Power Quality Issues – Part 5 – Reactive Power and Power Factor
As with voltage imbalance, covered in the previous article, reactive power and power factor are not power quality issues in the same sense as harmonics and transients, but are of critical importance, particularly with regards to a facilities electrical energy consumption and efficiency. Julian Grant – General Manager at Chauvin Arnoux UK, looks at the causes and effects of high reactive power and poor power factor, along with solutions to improving them.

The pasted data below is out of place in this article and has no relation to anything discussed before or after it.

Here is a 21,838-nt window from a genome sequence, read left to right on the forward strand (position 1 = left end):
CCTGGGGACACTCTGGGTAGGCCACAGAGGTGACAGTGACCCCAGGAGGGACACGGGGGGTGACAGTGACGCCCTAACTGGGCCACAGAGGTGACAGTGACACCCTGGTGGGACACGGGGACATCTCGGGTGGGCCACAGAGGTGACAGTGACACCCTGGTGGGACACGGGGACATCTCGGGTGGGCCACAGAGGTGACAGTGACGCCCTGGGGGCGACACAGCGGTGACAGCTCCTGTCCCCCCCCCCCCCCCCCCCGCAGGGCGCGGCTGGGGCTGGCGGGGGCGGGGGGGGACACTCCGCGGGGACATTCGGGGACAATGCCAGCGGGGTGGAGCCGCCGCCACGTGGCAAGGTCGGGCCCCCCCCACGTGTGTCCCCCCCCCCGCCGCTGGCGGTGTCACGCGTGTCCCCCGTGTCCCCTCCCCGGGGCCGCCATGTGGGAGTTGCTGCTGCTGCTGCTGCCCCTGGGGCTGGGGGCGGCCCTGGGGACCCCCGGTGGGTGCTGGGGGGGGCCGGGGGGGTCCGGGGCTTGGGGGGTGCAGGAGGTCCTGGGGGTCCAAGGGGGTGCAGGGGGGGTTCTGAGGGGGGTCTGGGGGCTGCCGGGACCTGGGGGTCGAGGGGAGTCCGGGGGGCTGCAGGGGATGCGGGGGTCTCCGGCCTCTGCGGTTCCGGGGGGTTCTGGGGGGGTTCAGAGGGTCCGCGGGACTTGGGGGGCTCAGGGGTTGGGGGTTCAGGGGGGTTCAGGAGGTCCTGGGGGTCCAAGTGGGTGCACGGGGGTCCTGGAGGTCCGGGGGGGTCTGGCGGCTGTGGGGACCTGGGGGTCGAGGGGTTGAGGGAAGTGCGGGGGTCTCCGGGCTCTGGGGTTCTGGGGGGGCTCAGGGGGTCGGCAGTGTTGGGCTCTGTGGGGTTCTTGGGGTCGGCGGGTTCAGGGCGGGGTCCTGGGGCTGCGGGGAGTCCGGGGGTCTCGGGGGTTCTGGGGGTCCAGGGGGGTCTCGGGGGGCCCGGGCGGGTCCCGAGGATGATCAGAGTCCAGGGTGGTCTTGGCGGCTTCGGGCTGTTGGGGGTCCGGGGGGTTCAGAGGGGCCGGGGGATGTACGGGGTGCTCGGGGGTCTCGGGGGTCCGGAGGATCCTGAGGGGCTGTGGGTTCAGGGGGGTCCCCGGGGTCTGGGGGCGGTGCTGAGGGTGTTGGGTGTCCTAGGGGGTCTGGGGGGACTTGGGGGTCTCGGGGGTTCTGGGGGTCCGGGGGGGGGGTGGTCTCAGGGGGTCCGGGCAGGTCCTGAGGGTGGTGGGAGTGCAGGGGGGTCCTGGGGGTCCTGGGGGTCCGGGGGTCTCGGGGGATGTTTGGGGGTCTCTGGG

In a purely resistive AC circuit, voltage and current waveforms are in phase with each other, changing polarity at the same instant in each cycle and all the power entering the load is consumed by the load. Reactive power exists in an AC circuit when the current and voltage are not in phase. Some electrical equipment used in industrial and commercial buildings requires an amount of reactive power in addition to real power in order to work effectively. These tend to be items with copper windings in them; especially transformers, motors, induction heaters, arc welders and compressors, etc., even fluorescent and LED lighting. In the case of inductive loads, the current lags behind the voltage, however, nowadays various capacitive loads may be encountered which cause the opposite effect, that is for the current to lead the voltage.